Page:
“I’m making two trays this year,” piped my mother, informing me of the change in our favorite Halloween menu. Wow, twice as much! More for me was always a good thing.
But I had jumped to a mistaken conclusion. It turned out that my nephew, for some reason, wanted his mac and cheese without the crunchy breadcrumb topping. I shuddered. That wasn’t right! We never make it that way! Why wasn’t I consulted?!
But, rather than rail about it, I shrugged off launching into a battle I’d already lost. Half was still perfect, anyway. And crunch or not, it was still mac and cheese, so it wasn’t like I was really losing. Whatever it took to get everyone moving through the narrow window of sweet opportunity.
For the last few years, my house has been the trick-or-treating jump off for all of my immediate family. We live in a walkable suburban neighborhood, with a lot of kids around, so it works well. Everyone shows up at dusk, costumed and anxious to go. But cool temperatures and grumbly stomachs, not to mention the delightful aromas, usually persuade us to tank up on our old family favorite before setting off.
There are as many ways to make mac and cheese as there are cooks. Everyone who likes it prefers a certain way—baked, creamy , with tomatoes, broccoli, pimiento, or even chiles. These would all do nicely.
However, I’m happy with the one that has done it for me since I was a kid stuffing my face in my grandmother’s kitchen. Halloween can wait. Halloween-and-cheese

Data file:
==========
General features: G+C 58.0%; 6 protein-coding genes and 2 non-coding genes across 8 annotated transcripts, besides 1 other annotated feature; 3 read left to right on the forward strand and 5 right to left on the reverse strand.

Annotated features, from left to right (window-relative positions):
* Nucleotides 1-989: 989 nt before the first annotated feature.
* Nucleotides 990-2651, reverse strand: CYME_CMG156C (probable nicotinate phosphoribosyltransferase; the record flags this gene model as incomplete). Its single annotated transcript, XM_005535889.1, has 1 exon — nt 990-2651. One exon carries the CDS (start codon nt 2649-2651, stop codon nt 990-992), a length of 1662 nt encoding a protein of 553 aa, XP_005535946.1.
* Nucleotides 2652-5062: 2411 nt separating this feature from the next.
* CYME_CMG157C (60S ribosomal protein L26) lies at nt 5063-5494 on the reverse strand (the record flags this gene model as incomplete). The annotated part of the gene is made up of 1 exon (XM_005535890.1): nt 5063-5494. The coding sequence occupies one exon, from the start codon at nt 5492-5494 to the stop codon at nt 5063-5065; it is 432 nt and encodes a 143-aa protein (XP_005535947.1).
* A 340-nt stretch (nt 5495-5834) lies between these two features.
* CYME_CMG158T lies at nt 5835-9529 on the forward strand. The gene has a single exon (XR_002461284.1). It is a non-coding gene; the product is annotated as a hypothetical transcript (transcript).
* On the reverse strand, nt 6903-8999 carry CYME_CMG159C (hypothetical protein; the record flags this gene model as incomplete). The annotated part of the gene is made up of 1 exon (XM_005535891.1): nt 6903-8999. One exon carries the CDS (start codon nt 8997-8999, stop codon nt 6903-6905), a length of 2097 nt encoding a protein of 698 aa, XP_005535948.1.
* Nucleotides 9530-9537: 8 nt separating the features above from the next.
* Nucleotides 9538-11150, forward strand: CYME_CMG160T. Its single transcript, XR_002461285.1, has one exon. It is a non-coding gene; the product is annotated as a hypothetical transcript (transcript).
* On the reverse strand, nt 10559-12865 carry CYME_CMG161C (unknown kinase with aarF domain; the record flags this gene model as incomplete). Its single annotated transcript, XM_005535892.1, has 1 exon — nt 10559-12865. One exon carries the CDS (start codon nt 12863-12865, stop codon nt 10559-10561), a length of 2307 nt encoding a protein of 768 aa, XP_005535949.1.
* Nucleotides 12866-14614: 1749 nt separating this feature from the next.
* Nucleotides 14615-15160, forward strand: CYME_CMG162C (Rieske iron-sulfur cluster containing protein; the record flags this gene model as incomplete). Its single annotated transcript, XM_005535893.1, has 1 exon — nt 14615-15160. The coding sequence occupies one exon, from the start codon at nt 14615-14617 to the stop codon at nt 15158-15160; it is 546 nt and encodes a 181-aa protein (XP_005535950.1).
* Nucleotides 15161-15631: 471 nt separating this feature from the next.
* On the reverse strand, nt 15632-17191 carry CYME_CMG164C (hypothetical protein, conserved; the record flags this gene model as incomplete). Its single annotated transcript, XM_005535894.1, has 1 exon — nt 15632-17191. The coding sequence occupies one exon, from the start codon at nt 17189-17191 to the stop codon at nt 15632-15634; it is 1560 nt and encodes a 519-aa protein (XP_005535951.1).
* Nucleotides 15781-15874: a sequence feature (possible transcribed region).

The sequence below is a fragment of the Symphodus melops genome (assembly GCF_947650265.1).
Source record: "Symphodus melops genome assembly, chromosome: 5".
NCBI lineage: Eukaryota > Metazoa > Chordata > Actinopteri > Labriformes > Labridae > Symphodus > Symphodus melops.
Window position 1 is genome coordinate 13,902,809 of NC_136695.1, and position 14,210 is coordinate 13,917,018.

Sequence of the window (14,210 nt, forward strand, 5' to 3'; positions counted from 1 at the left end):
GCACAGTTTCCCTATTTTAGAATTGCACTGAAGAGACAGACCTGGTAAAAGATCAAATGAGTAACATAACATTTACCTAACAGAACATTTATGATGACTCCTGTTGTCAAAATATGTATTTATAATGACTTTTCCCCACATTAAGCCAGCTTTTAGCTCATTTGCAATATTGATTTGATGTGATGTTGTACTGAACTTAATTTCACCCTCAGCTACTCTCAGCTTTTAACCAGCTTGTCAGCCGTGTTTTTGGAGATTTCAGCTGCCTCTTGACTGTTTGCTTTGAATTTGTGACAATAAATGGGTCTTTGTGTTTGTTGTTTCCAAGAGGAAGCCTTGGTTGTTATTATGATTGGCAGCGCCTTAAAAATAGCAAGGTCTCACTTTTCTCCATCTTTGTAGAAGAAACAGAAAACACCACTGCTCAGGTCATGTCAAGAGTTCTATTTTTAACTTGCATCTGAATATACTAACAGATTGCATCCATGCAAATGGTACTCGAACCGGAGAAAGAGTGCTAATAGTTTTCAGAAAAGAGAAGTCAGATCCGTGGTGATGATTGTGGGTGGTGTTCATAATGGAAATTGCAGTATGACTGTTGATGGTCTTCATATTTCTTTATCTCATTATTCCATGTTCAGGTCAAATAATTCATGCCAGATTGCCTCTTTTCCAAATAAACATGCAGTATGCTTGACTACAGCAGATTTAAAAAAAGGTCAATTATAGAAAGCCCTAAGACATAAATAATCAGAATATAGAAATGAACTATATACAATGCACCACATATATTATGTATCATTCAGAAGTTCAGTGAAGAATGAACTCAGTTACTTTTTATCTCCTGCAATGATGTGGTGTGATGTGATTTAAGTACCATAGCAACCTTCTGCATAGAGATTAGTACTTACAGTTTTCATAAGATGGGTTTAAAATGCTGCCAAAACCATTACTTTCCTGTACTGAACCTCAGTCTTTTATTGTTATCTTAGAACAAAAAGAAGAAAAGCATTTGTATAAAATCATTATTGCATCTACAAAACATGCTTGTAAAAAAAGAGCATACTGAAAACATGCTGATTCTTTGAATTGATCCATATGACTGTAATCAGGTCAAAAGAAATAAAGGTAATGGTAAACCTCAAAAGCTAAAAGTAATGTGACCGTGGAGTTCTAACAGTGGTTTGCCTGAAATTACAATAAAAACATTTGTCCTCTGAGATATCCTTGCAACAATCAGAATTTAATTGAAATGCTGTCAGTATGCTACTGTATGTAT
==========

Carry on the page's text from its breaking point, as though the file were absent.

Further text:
Preparation is simple. We mix two pounds of cooked pasta with a large can of marinara, about 64 ounces of tomato soup, and two or three bags of shredded mixed cheese, then fold into baking dishes large enough to hold it (usually two deep 9×13″ pans). We cover with bread crumbs and set into a 350-degree oven until the pans bubble, about 20-25 minutes. Suddenly, everyone is at the table, armed with forks and expectant looks.
I’m not sure how this particular dish came to be associated with our annual neighborhood candy grab. They have nothing in common. Maybe we caught the luck of the draw, driven by the necessity of feeding our antsy young crowd. Maybe it was its simplicity, its scalability, or its historic family appeal. Whatever the reason, it is as much a part of the festivities as carved pumpkins.
Judging by how fast the stuff disappears, that’s fine by all of us, with or without crunchy breadcrumbs.


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